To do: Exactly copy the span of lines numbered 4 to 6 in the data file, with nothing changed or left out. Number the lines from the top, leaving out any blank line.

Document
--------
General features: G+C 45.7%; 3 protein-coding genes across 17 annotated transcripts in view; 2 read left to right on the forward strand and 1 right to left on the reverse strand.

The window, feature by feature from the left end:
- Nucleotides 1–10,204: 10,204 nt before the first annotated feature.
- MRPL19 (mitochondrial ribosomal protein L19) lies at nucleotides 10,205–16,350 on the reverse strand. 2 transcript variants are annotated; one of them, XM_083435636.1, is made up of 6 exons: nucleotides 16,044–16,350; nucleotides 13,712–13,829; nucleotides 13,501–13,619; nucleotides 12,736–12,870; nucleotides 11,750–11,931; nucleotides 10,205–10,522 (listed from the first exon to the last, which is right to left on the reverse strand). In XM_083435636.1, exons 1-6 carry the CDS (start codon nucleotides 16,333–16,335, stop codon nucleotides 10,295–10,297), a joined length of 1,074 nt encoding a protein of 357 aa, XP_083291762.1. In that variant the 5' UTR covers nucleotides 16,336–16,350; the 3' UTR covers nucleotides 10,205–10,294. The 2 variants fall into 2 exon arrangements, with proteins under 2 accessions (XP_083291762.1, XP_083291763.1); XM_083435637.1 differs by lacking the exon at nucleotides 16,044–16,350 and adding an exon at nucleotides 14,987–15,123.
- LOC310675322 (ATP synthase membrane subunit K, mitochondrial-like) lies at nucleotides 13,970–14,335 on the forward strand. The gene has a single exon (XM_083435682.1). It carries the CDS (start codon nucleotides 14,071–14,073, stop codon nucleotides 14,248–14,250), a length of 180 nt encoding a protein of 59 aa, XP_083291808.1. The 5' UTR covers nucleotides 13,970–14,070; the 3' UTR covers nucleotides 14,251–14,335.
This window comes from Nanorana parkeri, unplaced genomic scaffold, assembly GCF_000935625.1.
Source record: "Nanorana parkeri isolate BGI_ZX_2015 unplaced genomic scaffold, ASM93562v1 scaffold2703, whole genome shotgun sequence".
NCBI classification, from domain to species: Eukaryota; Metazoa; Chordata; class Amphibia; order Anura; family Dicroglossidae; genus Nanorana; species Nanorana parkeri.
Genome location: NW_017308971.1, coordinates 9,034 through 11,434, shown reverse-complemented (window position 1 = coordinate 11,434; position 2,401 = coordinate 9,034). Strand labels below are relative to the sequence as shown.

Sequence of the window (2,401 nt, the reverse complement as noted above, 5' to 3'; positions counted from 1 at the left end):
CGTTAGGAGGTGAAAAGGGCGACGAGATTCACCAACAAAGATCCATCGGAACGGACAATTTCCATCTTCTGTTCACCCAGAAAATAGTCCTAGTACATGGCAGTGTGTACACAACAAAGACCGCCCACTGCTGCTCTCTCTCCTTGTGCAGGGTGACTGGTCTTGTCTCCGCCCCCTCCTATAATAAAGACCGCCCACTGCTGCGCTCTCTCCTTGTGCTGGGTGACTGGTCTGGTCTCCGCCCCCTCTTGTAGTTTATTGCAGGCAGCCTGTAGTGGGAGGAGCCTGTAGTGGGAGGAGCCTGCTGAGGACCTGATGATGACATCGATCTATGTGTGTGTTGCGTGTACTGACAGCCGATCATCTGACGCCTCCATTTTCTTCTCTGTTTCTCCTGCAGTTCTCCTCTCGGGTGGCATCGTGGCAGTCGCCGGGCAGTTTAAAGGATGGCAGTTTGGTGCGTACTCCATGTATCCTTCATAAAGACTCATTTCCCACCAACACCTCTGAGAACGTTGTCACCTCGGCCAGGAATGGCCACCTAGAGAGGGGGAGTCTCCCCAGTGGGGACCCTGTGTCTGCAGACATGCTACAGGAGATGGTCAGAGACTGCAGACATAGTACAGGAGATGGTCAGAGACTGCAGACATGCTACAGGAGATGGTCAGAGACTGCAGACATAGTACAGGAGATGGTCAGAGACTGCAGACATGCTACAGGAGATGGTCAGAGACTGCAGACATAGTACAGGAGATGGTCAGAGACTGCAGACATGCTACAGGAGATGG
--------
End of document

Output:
- MRPL19 (mitochondrial ribosomal protein L19) lies at nucleotides 10,205–16,350 on the reverse strand. 2 transcript variants are annotated; one of them, XM_083435636.1, is made up of 6 exons: nucleotides 16,044–16,350; nucleotides 13,712–13,829; nucleotides 13,501–13,619; nucleotides 12,736–12,870; nucleotides 11,750–11,931; nucleotides 10,205–10,522 (listed from the first exon to the last, which is right to left on the reverse strand). In XM_083435636.1, exons 1-6 carry the CDS (start codon nucleotides 16,333–16,335, stop codon nucleotides 10,295–10,297), a joined length of 1,074 nt encoding a protein of 357 aa, XP_083291762.1. In that variant the 5' UTR covers nucleotides 16,336–16,350; the 3' UTR covers nucleotides 10,205–10,294. The 2 variants fall into 2 exon arrangements, with proteins under 2 accessions (XP_083291762.1, XP_083291763.1); XM_083435637.1 differs by lacking the exon at nucleotides 16,044–16,350 and adding an exon at nucleotides 14,987–15,123.
- LOC310675322 (ATP synthase membrane subunit K, mitochondrial-like) lies at nucleotides 13,970–14,335 on the forward strand. The gene has a single exon (XM_083435682.1). It carries the CDS (start codon nucleotides 14,071–14,073, stop codon nucleotides 14,248–14,250), a length of 180 nt encoding a protein of 59 aa, XP_083291808.1. The 5' UTR covers nucleotides 13,970–14,070; the 3' UTR covers nucleotides 14,251–14,335.
This window comes from Nanorana parkeri, unplaced genomic scaffold, assembly GCF_000935625.1.